The Vines' joint will contained no expressed intention with regard to the distribution of royalties as between the life tenant and the remaindermen. In Clyde v. Hamilton, supra, we said:

"An exception to the rule that a life tenant is entitled to nothing but interest on the royalties and bonus is found in the `open mine' doctrine. At common law, if mines or pits were open at the time the life estate began, it was not waste for the life tenant to continue digging for his own use; and the proceeds were regarded as a profit from the land. When the settlor of a trust or a testator had opened the mine, and he gave no directions as to the impounding or expenditure of the proceeds from the mine, the law presumed an intent that the life tenant could expend or dispose of them as this settlor or testator could. So the proceeds did not become part of the corpus to be preserved for the remaindermen. * * *" 414 S.W.2d at 439.

The law is clear in Texas that the creation of an oil and gas lease prior to the vesting of a life estate, absent language in the deed, will, or trust agreement expressing a different intention of the creator of the life estate, will give rise to the application of the open mine doctrine. This has been shown above. This is true even though production is obtained after the death of the creator of the life estate. The question here raised is the same as that posed in Mitchell v. Mitchell, 298 S.W.2d 236 [Tex.Civ.App.1957, rev'd on other ground as above noted, 157 Tex. 346, 303 S.W.2d 352 (1957)]: "Must the royalty come out of the very lease made by the testatrix in order to constitute income payable to the life tenant?" 298 S.W.2d at 248. I agree with the answer given in that opinion and the comment of Professor Woodward on that opinion in 35 Texas L. Rev. 538:

"A second tract of 150 acres was leased to Sun Oil in 1935. The lease was in force in 1940, when the testatrix died, by virtue of payment of delay rentals. It continued in force until 1945, the end of the primary term, and then expired. Then in 1946 the testamentary trustees executed a new lease on this tract to Gainer. Thus was presented one of the questions posed by Judge Garwood in the Shular case: Does the open mine doctrine apply where a lease was in force at the time the creator of the life estate died, but thereafter expired without production, and a new lease to a different lessee is executed by the trustees: The court concluded that it does. It stated the issue in this way: "Whether the trustees' lease should be considered as opening a new mine in land to which the "open mine" doctrine has previously had no application, or as being only a renewal, continuing in existence a previous condition or use of the land?' It was reasoned that if production has been going on under the lease executed by the testatrix at the time of her death, there could be no question, but must the royalty issue out of the very lease executed by the testatrix? The Court examined the Kentucky case of Daniels v. Charles. There hard minerals were involved. The husband and wife executed a contract to give a lease for coal mining operations two years before the husband died. This contract was never performed and expired under its own terms about a year before the husband died. Some seven years later the wife made a lease to the same mining company that had contracted to take a lease during husband's lifetime. The court said that had the contract been executed by the *443 husband the lease would still be in force at the time the wife executed the lease, so that the execution of the lease would have been in performance of the contract, the lease could have been attributed to the act of the husband. In such a case the wife, by virtue of her dower rights, would have been entitled to payment of 1/3 of the royalties. However, since the contract executed by the husband had expired prior to his death, there was no room for application of the open mine doctrine. "The Texas court (in Mitchell) rejected this reasoning as applied to the facts under consideration. It began with the fundamental premise that the life tenant's rights are fixed at the moment that his life estate comes into being, and not at some later date." (Emphasis added.)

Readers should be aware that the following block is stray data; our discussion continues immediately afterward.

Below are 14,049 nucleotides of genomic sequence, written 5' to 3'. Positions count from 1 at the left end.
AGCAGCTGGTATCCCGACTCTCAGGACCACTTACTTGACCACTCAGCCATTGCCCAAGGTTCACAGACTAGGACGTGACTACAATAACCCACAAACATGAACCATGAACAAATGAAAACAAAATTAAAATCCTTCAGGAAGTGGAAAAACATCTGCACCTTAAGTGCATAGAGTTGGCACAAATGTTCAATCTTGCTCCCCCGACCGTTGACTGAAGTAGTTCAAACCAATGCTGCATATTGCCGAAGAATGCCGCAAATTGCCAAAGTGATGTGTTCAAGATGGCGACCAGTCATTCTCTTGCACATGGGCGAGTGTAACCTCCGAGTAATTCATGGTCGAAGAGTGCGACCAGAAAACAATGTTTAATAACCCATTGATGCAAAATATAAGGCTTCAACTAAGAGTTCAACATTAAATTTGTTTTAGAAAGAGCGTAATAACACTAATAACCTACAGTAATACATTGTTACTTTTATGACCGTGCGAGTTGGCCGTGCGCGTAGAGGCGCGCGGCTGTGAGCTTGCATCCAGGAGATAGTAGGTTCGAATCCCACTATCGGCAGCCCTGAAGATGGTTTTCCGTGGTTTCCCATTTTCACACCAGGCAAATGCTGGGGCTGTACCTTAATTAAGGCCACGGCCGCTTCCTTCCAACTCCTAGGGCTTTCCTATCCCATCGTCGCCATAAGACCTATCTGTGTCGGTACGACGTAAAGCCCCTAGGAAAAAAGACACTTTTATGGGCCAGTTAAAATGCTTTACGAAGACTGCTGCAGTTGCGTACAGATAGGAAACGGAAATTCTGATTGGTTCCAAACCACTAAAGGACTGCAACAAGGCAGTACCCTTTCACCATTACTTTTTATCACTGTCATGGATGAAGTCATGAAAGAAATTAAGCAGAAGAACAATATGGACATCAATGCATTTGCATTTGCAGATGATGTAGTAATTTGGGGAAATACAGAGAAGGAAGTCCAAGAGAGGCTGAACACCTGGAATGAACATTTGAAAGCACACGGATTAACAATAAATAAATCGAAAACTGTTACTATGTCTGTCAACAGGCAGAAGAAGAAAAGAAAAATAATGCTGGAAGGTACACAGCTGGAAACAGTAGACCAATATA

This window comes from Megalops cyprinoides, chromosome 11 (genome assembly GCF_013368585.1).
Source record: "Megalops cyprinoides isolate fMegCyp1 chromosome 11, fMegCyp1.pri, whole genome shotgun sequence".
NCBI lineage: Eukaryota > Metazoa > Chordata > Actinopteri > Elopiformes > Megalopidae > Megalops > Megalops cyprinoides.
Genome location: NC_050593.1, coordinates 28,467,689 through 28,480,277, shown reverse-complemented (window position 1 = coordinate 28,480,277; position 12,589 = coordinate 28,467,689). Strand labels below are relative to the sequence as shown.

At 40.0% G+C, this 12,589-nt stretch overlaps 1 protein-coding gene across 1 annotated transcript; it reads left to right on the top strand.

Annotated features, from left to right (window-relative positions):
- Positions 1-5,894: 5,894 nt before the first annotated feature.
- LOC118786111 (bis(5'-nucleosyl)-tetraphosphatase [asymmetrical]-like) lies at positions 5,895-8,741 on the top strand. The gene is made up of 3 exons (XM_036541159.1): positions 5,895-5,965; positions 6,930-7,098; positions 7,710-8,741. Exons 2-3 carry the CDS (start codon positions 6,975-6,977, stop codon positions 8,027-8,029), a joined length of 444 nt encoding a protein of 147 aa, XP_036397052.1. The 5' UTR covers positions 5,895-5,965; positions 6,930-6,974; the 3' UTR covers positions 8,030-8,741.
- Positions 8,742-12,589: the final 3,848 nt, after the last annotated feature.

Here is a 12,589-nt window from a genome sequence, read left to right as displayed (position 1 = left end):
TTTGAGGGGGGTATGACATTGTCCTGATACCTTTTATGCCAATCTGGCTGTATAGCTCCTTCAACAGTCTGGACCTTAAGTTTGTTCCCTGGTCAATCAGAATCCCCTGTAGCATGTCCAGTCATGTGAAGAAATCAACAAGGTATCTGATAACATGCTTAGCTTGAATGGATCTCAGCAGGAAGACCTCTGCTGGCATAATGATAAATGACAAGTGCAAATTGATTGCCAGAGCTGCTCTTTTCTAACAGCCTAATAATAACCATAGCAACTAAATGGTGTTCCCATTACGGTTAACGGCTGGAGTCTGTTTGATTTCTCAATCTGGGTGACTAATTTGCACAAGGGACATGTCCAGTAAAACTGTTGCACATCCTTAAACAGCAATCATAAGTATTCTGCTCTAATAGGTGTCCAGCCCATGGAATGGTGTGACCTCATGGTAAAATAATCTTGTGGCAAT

The following considerations are also useful in a case such as this: (1) the lease to Pan American executed by Troy C. Vines on Tract A was executed within a few months of the expiration of the lease to Cities Service in which Ruby Vines had joined; and (2) the record does not indicate that Tract A could have been put to some better or different use which would prohibit oil or gas production when the lease to Pan American was executed, so there is no reason to believe that Ruby Vines' earlier manifested intention would have been different when the second lease was executed. Comment, The Open Mine Doctrine, supra at 764-765.

The judgments of the trial court and the Court of Civil Appeals should be affirmed.

DENTON, J., joins in this dissent.


STEAKLEY, Justice.

Petitioner, Hoyal B. Moore, has filed a Motion for Rehearing urging that we render judgment in his favor against Respondent, Troy C. Vines, for the sum of $32,251.51, with interest thereon from February 27, 1970, and that this cause be remanded to the trial court solely for the purpose of permitting the determination of the amount of royalties presently held in suspense by Pan American Petroleum Corporation, and for appropriate orders for the investment of these funds during the lifetime of Vines. Petitioner says that "This money [the $32,251.51] should be paid to him now and not at the time of the death of Troy C. Vines." The argument is that the life estate of Vines in the royalties paid to and expended by him were forfeited for waste; otherwise, of course, interest on this sum will continue to accrue to Vines as life tenant. See Clyde v. Hamilton, 414 S.W.2d 434 (Tex.1967). There is no suggestion of the existence of statutory authority for forfeiture of a life estate under such circumstances.

It appears to be generally recognized that forfeiture of a life estate, whether of the entire estate or limited to the thing wasted, rests upon specific statutory enactments. 31 C.J.S. Estates § 65(5) (1964); 28 Am. Jur.2d, Estates, § 101; Annotation, 16 A.L.R.3d 1344; Summers, The Law of Oil and Gas, ¶ 36. It has been further said that forfeiture of the estate for life for waste is a drastic sanction which is granted sparingly and then strictly within statutory authority for such forfeiture. Restatement of Property, § 152(d), comment f, at 503 (1936).

Apart from the absence of statutory authority, we are of the view that in any event the conduct of Vines under the circumstances was not so unconscionable as to support a forfeiture of his life estate to the extent sought by Petitioner.

The Motions for Rehearing of Hoyal B. Moore, Petitioner, and of Troy C. Vines, Respondent, are overruled.


[1] Hoyal B. Moore and Harold David Moore, son and grandson of decedent by a previous marriage; Vida Aleen Moore Handley, daughter of decedent by the prior marriage, and her husband, joined pro forma, were involuntary plaintiffs.

[2] Loyd Russell Vines, Harlie L. Clark, Elise M. Young and Stanton L. Young.

[3] Tex.Civ.App., 461 S.W.2d 642.

[4] Vida Aleen Moore Handley and her husband, joined pro forma.